Holiday iPad App -- Holiday Entertaining Tips! Question #2 ...

How much time should I allow between courses?

  • Posted by: Food52
  • October 12, 2011


ATG117 October 14, 2011
I agree with those who noted that time of the meal and everyones schedules would factor into how long I'd plan for the meal and each course to take. But, I'd take this even further and suggest that, for me, it' all pretty relative. I take note of how things are playing out. Aside from hour doeuvres, which I might cap at 30 minutes, I gauge each course by how long it takes everyone to finish eating as well as how the conversation is going.
Niknud October 14, 2011
Thanksgiving at my house growing up was always served in the following manner and I've adopted it myself. Appetizers are always served throughout the day (starting at about 10). Dessert (pie!) is served around noonish because really, do you want to be too stuffed from previous largesse to enjoy dessert? The main course is always mid afternoon and served family style, with all dishes being laid out and people serving themselves. If people are hungry late in the day leftovers are laid out with slices of homemade bread and thick tomato slices and condiments and people can make cold sandwiches. Of course, if it's Christmas, Irma Rombauer's Egg Nog for a Crowd (extra strong alcoholic version) is served in the morning during present opening time because it helps the adults deal with the insanity of Christmas morning with loads of children who have been awake since 5 am. :) Either way, it's a graze all day event!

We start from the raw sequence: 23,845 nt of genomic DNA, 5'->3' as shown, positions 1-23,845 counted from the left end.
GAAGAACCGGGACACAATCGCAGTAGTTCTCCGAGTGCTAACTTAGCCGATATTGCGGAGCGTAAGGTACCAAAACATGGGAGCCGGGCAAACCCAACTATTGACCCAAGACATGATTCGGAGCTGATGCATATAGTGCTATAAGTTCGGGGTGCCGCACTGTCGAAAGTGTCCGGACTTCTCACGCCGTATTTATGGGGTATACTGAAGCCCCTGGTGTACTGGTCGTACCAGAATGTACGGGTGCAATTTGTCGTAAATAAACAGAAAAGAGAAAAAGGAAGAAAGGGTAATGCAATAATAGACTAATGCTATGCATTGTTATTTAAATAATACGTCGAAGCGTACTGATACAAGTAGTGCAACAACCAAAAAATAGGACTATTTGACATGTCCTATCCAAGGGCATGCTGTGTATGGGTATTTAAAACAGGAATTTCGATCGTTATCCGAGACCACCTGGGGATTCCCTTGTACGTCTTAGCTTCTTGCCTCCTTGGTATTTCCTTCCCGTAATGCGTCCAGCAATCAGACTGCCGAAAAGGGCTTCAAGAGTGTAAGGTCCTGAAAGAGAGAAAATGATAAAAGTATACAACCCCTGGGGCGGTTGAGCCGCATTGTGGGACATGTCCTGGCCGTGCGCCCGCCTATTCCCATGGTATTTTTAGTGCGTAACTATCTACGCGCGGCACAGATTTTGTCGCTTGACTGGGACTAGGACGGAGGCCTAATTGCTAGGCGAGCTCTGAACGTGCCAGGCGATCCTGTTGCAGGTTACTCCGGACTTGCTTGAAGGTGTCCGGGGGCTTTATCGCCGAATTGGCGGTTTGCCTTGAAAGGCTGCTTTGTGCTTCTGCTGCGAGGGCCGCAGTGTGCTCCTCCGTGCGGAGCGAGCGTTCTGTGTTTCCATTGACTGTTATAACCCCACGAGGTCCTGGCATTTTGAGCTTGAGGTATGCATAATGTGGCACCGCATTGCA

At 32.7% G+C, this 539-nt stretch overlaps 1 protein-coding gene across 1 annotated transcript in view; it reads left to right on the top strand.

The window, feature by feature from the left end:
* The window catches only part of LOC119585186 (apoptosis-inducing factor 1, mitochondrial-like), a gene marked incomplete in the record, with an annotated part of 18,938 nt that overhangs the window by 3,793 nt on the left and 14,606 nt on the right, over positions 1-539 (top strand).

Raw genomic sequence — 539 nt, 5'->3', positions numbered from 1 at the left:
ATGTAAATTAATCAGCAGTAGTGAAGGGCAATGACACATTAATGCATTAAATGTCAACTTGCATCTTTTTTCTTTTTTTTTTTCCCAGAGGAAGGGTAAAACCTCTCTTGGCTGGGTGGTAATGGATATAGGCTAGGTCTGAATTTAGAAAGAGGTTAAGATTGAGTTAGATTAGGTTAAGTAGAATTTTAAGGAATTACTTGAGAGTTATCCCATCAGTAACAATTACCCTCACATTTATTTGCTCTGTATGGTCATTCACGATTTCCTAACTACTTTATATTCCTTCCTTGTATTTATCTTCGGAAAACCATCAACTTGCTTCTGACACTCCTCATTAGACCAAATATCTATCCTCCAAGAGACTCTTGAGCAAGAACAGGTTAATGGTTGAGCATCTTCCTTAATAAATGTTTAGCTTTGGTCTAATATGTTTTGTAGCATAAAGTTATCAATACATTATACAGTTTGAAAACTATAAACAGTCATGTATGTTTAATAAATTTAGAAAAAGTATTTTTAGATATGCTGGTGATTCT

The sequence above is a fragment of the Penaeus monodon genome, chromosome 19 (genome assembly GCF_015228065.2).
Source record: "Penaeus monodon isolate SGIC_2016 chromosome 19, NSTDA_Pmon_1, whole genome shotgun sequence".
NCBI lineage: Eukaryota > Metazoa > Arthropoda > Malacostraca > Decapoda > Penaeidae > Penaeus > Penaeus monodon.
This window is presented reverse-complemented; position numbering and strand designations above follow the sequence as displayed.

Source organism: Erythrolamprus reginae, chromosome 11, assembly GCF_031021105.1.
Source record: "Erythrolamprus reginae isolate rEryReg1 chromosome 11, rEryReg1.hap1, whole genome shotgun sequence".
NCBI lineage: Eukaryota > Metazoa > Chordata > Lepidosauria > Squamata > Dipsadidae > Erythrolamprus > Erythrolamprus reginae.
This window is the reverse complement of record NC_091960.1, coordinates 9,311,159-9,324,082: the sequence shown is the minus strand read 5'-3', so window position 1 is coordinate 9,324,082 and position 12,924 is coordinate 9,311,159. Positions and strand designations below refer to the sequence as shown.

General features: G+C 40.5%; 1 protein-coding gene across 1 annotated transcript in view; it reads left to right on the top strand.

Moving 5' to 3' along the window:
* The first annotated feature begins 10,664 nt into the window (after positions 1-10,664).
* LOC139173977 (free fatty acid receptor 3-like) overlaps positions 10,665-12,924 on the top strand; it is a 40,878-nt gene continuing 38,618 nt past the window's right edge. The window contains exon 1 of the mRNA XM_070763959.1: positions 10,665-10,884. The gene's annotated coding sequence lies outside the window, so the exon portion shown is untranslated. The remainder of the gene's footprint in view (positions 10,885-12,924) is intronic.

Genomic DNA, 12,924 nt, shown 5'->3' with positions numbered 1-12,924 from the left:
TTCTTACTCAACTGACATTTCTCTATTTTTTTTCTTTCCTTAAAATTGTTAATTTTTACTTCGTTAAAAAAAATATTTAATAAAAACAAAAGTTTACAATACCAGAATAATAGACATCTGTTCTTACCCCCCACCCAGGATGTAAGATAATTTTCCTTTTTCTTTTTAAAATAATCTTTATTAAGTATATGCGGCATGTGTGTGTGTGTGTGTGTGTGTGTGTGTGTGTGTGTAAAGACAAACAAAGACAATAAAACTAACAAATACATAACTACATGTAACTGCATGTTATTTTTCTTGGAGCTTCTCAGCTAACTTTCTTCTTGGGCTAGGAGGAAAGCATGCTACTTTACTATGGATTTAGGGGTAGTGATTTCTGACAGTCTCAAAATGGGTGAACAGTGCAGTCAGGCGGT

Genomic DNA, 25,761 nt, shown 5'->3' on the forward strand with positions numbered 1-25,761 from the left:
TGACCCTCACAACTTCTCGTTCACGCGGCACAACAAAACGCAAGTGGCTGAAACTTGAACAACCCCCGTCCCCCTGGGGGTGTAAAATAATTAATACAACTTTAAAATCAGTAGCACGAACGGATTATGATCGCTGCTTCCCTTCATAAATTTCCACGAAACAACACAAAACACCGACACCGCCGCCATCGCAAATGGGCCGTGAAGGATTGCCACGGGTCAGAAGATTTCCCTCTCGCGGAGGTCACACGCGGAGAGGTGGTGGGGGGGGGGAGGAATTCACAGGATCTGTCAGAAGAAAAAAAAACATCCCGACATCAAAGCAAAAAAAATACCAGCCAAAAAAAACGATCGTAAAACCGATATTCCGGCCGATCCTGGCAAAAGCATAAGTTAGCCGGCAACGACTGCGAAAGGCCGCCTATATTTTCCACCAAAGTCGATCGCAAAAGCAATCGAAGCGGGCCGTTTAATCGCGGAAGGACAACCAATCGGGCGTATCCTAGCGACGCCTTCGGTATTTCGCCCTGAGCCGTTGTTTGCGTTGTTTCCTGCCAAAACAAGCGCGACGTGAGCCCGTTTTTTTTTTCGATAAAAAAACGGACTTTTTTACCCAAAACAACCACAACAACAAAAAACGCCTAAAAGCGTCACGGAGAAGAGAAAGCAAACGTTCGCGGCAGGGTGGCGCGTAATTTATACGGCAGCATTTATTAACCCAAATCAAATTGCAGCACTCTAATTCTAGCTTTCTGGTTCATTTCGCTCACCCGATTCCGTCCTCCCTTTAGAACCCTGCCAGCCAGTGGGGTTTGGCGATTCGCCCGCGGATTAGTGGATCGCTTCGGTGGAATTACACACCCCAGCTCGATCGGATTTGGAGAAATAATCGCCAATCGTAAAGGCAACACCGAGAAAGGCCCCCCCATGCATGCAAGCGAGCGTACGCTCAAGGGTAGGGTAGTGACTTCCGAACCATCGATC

Sam1148 October 13, 2011
For Holiday stuff. It's all served at once, 'family style". Except desert. So the concept of 'holiday' and formal courses doesn't come into play. So, there's no plating design, just a 'feast' and everyone picks and chooses from the dishes at will. Pass the potatoes please.
vvvanessa October 13, 2011
again, as others have said about considering the guests and occasion, i would say that in general, i wouldn't leave more than 15 minutes between courses, though the gap between the main course and dessert (or cheese) always seems like it can go a little longer.
vvvanessa October 13, 2011
and to me, "between courses" means the time that there are no plates in front of all guests.
wssmom October 13, 2011
I'm with Dymnyno; If the dinner invitation says, for instance, to come at 7 p.m., I'd plan on serving the first course at 7:45, allowing 45 minutes for cocktails and hors d'oeuvres and late scragglers. Depending on what the first course is (allowing more time for artichokes than a soup, perhaps); main course by 8:10, dessert and coffee a little after 9 p.m.
dymnyno October 12, 2011
It depends on whether the meal is lunch or dinner and how much wine I am serving. Usually I allow 45 minutes for hors'd oeurvres and cocktails, then 20 minutes for the first course, 40 minutes for the main course and then I wait about 15 minutes to serve dessert . If the meal is lunch, I usually keep everything moving as ALL the diners finish a course and then I serve the next course. I wouldn't remove dishes until everyone has finished their course, so this can influence the timing. This rule applies to both lunch and dinner (unless I am serving a lunch or dinner for 30 or more; then I grab the plates as soon as I can...graciously.
beyondcelery October 12, 2011
This always seems to depend on the temperaments of the guests, but I like to plan for about 20-30 minutes between courses. I always wait dessert until everyone has finished the final course and had a chance to sit back, enjoying wine and conversation. If the conversation lags, use dessert to start it up again! This could put dessert anywhere from 30min - 1 1/2 hours from the final course. I also try to be aware if any guests have a time limit to their evening--baby sitter, crack of dawn shift at work, etc. If I know someone needs to leave by a certain time, I'll make sure the courses move about every 30 minutes, including dessert.
sdebrango October 12, 2011
I usually do 30 minutes from starter to main course and an hour between main course and dessert.
Recommended by Food52